The article analyzes the development of voluntary forest certification by the Forest Stewardship Council (FSC) system in Russia. The article is based on the review of diverse information sources, analysis of the reports of timber processing enterprises, personal observations during certification audits, discussions in workgroups, and information collected at training courses. We evaluated the present state of voluntary forest certification in Russia, analyzed non-compliances of the activity of Russian wood processing enterprises with the national standard FSC-STD-RUS-V6-1-2012 and indicated possible reasons for non-fulfillment of the requirements. We also presented problems in the development of forest certification in Russia and possible ways for its further development.

By the end of 2015, about 40 million hectares were certified, approximately 160 certificates were issued on forest management and 440 certificates on chain of custody. The 6th principle of the national forest management standard is the most problematic for logging enterprises. The principle concerns the requirements on the evaluation of impact of enterprise’s activity on the environment. About 40% of non-compliances identified by auditors referred to the indicators of the 6th principle.

We argue that the main problems of forest certification development in Russia are contradictions between the principles and the criteria of FSC and the requirements of Russian forest legislation, retention of biodiversity and high conservation value forests, lack of economic incentives for introduction and implementation of certification requirements, and high cost of audits. Despite the existing problems, the certification remains one of the most important instruments for achieving sustainable forest management in Russia.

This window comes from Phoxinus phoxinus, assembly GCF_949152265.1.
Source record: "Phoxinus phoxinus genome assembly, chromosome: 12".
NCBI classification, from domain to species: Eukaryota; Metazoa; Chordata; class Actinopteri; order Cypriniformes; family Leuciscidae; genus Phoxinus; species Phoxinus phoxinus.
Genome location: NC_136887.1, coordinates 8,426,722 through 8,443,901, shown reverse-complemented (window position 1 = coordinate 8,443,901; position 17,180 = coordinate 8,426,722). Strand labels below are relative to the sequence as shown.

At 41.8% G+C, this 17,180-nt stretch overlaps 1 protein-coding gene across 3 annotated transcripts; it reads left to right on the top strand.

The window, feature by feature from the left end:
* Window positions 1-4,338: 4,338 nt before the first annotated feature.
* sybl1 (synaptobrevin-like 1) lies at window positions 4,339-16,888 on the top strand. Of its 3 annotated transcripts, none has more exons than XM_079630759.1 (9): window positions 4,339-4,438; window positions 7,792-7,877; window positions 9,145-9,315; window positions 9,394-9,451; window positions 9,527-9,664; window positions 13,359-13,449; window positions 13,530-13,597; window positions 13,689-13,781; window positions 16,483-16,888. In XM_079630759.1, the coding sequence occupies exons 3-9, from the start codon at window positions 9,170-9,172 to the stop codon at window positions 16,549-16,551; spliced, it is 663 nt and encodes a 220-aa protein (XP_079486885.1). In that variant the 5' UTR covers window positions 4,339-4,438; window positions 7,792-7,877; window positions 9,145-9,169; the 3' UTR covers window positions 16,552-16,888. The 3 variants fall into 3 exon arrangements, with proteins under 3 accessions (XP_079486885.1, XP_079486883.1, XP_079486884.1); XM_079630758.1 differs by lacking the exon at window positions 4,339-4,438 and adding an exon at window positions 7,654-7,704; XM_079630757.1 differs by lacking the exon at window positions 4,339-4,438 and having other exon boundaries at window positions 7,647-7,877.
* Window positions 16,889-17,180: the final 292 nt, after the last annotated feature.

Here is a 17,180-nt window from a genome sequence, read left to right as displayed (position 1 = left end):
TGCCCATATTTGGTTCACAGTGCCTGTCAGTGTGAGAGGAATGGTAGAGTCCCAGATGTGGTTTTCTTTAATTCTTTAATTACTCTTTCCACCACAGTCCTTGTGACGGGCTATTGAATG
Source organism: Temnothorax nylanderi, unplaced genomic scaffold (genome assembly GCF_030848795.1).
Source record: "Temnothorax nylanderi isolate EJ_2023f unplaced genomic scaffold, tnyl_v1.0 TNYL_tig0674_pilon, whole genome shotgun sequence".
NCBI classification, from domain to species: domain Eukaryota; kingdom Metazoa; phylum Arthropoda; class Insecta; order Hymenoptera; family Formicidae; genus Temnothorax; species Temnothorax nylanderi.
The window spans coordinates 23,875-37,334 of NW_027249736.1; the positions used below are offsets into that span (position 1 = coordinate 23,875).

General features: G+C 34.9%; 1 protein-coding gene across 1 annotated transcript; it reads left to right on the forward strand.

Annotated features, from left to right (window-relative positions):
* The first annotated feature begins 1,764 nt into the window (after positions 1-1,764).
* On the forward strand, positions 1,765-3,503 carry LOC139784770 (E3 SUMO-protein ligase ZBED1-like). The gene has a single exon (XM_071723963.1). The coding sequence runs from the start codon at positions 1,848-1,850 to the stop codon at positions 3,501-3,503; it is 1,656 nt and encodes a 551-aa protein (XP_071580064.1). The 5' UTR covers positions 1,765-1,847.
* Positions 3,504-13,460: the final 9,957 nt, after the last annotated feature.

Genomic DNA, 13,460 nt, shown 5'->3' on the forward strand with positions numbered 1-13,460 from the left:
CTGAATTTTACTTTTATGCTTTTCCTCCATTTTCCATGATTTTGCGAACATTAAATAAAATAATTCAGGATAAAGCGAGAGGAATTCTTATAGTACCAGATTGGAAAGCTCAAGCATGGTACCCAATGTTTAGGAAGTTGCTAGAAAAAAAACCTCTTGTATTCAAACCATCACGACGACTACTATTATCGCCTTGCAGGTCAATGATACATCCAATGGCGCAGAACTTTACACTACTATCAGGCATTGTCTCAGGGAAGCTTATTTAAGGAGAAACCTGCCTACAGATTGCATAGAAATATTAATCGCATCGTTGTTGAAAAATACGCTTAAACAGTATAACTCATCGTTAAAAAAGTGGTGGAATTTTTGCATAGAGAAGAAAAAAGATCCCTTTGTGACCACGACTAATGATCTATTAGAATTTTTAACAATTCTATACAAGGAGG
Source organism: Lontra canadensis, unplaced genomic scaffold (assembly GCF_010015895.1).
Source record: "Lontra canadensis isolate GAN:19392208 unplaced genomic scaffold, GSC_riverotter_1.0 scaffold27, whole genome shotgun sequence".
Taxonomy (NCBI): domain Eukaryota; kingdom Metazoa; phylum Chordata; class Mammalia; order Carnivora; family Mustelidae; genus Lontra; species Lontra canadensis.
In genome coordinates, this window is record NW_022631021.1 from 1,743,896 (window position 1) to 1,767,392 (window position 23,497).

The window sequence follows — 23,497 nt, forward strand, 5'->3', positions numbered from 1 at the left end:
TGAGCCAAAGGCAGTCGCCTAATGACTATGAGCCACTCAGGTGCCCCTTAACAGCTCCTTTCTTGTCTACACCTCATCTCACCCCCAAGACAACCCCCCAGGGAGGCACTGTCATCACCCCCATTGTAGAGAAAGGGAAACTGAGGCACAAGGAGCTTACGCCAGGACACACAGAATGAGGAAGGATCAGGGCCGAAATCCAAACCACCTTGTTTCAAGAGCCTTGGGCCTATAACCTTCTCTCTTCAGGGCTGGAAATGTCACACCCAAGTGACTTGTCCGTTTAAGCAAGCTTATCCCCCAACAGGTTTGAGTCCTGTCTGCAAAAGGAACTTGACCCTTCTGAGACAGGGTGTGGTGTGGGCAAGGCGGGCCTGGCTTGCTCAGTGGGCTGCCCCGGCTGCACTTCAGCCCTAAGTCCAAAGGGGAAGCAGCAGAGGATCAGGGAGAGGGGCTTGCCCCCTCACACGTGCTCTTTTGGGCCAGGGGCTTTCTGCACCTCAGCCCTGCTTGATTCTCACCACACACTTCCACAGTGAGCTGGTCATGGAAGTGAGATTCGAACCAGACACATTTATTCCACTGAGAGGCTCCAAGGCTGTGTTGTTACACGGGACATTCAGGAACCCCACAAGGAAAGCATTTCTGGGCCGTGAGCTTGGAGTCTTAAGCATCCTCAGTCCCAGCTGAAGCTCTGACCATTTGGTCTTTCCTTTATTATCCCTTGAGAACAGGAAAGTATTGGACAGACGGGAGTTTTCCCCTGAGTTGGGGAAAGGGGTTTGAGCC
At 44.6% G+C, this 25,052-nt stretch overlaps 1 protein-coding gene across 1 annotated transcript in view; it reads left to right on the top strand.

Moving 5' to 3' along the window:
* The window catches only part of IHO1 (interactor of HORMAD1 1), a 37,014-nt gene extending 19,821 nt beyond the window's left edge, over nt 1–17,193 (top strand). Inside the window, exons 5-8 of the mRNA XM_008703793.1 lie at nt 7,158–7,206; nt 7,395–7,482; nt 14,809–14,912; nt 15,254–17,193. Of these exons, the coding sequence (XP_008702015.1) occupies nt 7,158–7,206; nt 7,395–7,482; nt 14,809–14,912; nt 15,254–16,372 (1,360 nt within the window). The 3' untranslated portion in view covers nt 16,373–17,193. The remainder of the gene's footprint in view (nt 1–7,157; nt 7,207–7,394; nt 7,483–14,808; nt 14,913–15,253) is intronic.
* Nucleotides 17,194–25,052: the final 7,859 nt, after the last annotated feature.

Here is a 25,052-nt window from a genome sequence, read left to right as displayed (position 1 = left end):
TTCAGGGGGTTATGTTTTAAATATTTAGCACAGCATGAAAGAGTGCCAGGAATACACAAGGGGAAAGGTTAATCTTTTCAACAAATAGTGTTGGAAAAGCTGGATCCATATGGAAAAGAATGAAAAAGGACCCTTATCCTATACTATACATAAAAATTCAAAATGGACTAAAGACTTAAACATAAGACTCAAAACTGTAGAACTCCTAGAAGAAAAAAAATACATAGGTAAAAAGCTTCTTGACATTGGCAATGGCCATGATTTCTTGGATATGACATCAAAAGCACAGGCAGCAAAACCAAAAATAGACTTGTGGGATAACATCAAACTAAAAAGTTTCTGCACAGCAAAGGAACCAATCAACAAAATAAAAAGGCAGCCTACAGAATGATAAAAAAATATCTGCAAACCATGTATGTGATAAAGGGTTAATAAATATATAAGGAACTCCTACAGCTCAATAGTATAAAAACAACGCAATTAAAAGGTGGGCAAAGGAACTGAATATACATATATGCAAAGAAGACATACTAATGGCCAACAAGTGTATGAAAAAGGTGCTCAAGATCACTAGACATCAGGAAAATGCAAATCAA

The aim of our work was to assess the direction of change taking place in the forests of the regional directorates of State Forests (rdSF) based on measurable indicators used to assess sustainable development. Based on a synthetic index (Z), changes in the years 1993−2013 were evaluated for individual directorates. We identified the regions with the highest and lowest rates of change in terms of sustainable development dynamics. The analysis was performed using spatiotemporal variables and the main criterion for selecting the diagnostic variables was their availability and comparability over the analysed period. The rdSF variation was assessed with the synthetic index (Z), using the method of zero unitarisation. In 1993−2013, favourable changes over time were indeed recorded, reflecting the progress in implementing practices supporting sustainable development in forestry. However, large differences exist between the regional managements in this respect. For the analysed period, the most favourable conditions from the perspective of sustainable forest management were maintained in rdSF Kraków, rdSF Białystok and rdSF Toruń, while the least desirable conditions were found in rdSF Zielona Góra, rdSF Piła and rdSF Warsaw. The greatest rates of beneficial change, on the other hand, were found in rdSF Szczecin, rdSF Kraków and rdSF Wrocław. In turn, the lowest rates of change of the synthetic index (Z) were observed in the directorates of Katowice, Piła and Łódź. In summary, measurable indicators of sustainable development are a good instrument for measuring the pace of change in sustainable forestry. They are an effective tool for assessing and reporting progress over time and should also be used when planning and implementing development strategies.